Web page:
Recalling Positive Memories Reduces Severity of Depression
A new smartphone app that helps young people to recall positive memories has been found to reduce the severity of depression, according to a study funded by Australian Rotary Health (ARH).
ARH Mental Health Research Grant recipient Dr David Hallford from Deakin University lead a trial of a mobile-friendly adjunct memory specificity training program (c-MeST), aimed at enhancing the treatment of depression.
Participants (aged 15-25) who were already receiving some sort of treatment for an episode of major depressive disorder (e.g., psychotherapy or medication) were recruited to the study, with some receiving the online program in addition to their treatment and some receiving treatment as usual.
Dr Hallford said participants who received c-MeST were better at recalling specific memories and reported a lower severity of depressive symptoms than those who did not have access to the program.
“For the first time we can show that helping young people who are experiencing an episode of major depression to recall specific memories of positive events from their lives can help to reduce the severity of their depressive symptoms,” Dr Hallford said.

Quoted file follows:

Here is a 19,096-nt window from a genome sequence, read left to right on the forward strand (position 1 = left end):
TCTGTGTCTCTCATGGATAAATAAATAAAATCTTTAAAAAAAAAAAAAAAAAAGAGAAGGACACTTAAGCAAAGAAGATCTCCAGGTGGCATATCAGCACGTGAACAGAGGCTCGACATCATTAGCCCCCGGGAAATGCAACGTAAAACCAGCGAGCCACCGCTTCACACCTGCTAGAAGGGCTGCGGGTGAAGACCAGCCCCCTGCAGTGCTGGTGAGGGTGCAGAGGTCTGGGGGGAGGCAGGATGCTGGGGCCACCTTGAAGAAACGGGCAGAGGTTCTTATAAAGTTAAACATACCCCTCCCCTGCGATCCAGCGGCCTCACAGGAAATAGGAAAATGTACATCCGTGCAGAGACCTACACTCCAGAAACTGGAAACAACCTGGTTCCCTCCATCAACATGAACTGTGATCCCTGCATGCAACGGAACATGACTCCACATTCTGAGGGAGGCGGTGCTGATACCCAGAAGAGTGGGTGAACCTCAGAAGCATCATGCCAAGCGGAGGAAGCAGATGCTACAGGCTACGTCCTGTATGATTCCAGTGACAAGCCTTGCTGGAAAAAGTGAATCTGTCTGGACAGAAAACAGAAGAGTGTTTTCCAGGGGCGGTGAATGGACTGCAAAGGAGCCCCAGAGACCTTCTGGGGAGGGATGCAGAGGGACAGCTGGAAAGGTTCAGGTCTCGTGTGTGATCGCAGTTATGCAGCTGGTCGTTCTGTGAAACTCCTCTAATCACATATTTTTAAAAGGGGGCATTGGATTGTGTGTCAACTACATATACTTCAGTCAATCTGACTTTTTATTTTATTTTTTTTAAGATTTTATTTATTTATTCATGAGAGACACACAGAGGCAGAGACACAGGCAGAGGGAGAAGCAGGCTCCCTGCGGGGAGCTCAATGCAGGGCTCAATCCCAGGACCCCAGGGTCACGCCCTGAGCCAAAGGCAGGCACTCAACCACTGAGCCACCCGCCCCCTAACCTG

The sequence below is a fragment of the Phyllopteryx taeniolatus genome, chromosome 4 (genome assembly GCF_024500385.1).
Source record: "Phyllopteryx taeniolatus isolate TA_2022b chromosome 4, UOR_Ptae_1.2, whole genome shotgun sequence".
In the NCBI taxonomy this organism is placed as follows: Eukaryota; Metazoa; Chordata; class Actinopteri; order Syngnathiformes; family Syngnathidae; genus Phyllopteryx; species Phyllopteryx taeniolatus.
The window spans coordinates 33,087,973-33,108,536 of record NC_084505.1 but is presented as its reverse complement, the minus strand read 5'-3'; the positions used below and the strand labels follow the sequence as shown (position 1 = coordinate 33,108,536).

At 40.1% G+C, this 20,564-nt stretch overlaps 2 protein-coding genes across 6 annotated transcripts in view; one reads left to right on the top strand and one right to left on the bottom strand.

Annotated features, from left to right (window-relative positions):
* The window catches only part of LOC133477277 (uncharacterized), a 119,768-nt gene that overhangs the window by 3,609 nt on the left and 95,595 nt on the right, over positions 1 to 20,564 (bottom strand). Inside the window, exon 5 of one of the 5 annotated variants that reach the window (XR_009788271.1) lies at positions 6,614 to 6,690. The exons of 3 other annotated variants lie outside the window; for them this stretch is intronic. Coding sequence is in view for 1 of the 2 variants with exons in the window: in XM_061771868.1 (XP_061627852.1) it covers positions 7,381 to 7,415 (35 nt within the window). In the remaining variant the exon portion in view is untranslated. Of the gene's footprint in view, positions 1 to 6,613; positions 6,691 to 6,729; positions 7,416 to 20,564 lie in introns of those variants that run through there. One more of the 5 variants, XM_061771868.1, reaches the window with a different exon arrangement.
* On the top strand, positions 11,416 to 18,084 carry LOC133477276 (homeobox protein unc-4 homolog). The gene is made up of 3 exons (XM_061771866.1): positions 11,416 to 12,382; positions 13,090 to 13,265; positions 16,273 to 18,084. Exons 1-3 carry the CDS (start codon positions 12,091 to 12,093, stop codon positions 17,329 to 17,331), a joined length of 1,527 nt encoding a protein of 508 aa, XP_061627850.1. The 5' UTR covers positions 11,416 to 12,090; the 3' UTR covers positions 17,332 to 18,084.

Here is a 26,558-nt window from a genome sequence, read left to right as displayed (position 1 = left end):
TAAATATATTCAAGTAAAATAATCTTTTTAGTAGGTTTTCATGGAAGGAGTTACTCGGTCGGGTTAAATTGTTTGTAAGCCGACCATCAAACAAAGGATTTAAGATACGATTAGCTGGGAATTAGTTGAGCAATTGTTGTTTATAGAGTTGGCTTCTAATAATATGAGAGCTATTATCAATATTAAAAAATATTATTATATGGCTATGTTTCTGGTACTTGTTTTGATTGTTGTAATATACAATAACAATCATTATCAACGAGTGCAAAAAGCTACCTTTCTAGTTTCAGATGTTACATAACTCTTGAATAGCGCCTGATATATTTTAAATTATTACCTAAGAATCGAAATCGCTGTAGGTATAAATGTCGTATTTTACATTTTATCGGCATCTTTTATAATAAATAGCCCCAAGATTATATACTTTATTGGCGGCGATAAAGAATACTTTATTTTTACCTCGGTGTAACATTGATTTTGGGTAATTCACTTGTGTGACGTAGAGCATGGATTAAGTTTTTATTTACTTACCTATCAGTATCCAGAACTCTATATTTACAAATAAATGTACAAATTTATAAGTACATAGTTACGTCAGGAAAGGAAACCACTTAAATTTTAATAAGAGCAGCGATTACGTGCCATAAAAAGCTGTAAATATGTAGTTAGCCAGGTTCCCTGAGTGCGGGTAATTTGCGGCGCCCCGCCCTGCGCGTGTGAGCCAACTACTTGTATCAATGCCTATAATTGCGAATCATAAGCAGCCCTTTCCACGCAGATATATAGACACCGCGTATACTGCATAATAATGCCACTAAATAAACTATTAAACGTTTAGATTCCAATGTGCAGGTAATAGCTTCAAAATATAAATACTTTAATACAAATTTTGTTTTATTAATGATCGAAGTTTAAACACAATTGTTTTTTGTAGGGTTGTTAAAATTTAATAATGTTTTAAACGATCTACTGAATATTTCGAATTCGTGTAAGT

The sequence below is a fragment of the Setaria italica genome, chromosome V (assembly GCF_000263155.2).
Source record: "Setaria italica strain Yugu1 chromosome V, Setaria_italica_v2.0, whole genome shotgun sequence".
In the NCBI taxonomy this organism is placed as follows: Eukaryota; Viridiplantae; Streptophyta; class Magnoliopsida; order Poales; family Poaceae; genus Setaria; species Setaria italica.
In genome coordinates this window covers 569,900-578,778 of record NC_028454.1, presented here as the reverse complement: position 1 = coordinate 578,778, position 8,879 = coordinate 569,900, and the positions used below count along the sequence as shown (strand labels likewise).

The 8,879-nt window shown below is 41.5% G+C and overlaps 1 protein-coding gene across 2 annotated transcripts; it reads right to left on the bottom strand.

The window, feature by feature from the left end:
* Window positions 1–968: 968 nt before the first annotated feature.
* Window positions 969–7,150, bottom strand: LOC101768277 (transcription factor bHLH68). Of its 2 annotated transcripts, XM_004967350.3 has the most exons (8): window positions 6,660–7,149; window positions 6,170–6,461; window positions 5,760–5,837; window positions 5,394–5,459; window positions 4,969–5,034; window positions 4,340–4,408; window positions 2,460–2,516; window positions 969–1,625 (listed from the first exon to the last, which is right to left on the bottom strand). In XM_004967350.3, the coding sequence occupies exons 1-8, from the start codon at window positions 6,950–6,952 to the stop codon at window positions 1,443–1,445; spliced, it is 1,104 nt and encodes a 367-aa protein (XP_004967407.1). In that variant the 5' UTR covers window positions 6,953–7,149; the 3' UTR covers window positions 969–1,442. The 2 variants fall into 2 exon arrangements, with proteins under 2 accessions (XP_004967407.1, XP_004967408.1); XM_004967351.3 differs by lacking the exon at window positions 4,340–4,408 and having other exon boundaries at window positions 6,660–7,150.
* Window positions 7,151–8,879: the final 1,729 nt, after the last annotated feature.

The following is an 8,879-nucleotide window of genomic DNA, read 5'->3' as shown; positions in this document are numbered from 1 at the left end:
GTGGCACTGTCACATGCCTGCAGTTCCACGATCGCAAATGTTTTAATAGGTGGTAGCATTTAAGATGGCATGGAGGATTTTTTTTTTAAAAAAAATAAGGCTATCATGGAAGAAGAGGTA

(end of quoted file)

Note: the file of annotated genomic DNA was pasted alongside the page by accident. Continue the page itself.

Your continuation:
The study also found that more than half of adolescents and young adults in the study found the app easy to use, helpful, and would recommend it to other people who were depressed.
“These findings provide more evidence that we can provide simple and easy to access interventions that help reduce the severity of depression in young people.”
Dr Hallford noted that while the intervention helped to reduce the severity of depressive symptoms, it did not substantially reduce the number of people who would still be diagnosed with major depression by the end of the study.
“These findings encourage us to think in terms of what additional support we can provide to young people with depression, even when they are already receiving treatments,” he said.
One journal article has been published from this study, with other planned peer-reviewed publications expected later this year.
Dr David Hallford will join us soon on The Research Behind Lift the Lid podcast, stay tuned!
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Media contact: Jessica Cooper – firstname.lastname@example.org